Possession of a rifle without a firearm certificate does not carry the minimum mandatory five year custodial sentence now applied to handguns, so any mitigating factors are of importance, particularly where possession is the only charge. Examination may reveal faults which prevent the weapon firing properly, and may show that even if capable of firing, has not been fired for a long period of time.
As with all types of firearm, the exemption from certification procedures given to antiques by section 58(2) of the Firearms Act 1968 should be considered. In addition to the age of the rifle itself, the calibre should be checked as exemption may be available to rifles designed to fire cartridges now classed as obsolete. No age is specified in law above which a firearm becomes an antique, but it is certainly less than the often quoted figure of 100 years.
Cartridge cases and bullets can often indicate the type of weapon used to fire them, and if a suspect weapon is recovered, comparisons with test fired bullets and cases can be made with those recovered from a incident scene, often confirming or excluding the involvement of a particular gun.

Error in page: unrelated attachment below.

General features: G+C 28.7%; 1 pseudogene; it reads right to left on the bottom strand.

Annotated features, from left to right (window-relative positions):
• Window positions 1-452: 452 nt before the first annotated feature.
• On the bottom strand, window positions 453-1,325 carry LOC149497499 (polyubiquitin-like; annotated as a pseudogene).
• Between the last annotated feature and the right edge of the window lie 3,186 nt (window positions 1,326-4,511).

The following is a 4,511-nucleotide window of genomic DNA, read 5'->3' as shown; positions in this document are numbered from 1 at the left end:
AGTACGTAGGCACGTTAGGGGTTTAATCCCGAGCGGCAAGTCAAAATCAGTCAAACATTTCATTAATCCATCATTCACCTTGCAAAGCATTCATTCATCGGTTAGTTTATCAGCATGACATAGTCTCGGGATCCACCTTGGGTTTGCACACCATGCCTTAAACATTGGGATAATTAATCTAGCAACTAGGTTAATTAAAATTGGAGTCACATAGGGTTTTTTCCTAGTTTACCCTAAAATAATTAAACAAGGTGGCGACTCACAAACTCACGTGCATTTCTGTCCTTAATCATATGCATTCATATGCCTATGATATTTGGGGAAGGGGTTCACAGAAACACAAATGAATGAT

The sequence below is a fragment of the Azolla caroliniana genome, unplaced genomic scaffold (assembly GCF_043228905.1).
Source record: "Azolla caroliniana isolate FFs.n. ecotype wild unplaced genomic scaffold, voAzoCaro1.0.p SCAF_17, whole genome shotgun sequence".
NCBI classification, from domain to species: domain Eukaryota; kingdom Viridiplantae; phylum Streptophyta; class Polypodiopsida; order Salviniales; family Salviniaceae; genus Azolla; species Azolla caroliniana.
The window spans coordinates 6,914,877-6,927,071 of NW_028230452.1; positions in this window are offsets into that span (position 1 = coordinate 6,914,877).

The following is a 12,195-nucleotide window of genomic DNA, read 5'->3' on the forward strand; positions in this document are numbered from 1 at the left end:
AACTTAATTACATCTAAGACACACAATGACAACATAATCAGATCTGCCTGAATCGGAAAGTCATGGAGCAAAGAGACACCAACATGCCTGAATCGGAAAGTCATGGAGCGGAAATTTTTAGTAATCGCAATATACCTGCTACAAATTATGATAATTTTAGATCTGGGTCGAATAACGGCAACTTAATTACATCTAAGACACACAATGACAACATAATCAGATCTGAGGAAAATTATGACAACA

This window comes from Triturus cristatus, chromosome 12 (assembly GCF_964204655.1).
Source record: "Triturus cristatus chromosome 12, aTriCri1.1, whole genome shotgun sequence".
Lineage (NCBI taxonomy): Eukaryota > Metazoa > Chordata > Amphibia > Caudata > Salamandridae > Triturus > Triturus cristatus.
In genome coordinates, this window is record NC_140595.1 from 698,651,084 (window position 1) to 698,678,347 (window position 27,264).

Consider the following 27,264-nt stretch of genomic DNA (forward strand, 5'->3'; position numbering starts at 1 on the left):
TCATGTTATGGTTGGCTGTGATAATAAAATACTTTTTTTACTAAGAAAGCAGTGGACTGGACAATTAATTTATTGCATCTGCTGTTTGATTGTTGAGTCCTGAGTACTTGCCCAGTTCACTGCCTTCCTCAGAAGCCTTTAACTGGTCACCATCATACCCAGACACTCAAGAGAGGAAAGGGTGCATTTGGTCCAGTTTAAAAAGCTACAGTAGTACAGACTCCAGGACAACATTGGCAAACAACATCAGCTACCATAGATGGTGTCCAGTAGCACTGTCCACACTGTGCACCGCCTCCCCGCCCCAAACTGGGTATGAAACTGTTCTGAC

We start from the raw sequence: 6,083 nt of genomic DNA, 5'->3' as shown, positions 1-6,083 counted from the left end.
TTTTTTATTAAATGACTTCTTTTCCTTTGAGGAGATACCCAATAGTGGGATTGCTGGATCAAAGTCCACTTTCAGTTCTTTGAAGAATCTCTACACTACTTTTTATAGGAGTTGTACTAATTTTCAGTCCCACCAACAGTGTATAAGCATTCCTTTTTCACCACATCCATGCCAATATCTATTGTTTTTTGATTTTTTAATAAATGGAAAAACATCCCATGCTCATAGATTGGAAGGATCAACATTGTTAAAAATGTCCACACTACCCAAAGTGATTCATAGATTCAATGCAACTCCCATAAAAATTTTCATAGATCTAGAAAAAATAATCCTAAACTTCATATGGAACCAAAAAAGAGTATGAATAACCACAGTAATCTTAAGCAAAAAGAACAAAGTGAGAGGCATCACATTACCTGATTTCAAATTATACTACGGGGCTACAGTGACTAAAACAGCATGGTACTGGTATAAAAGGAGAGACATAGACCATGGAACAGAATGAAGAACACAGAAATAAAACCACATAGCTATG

Where the distance from which a shot was fired is an issue, comparative tests can disclose short distance ranges with reasonable accuracy. This is done by identifying the patterns made on test cards by the discharged residues from the fired cartridge. At longer ranges the particles disperse so range analysis becomes progressively more difficult using this method.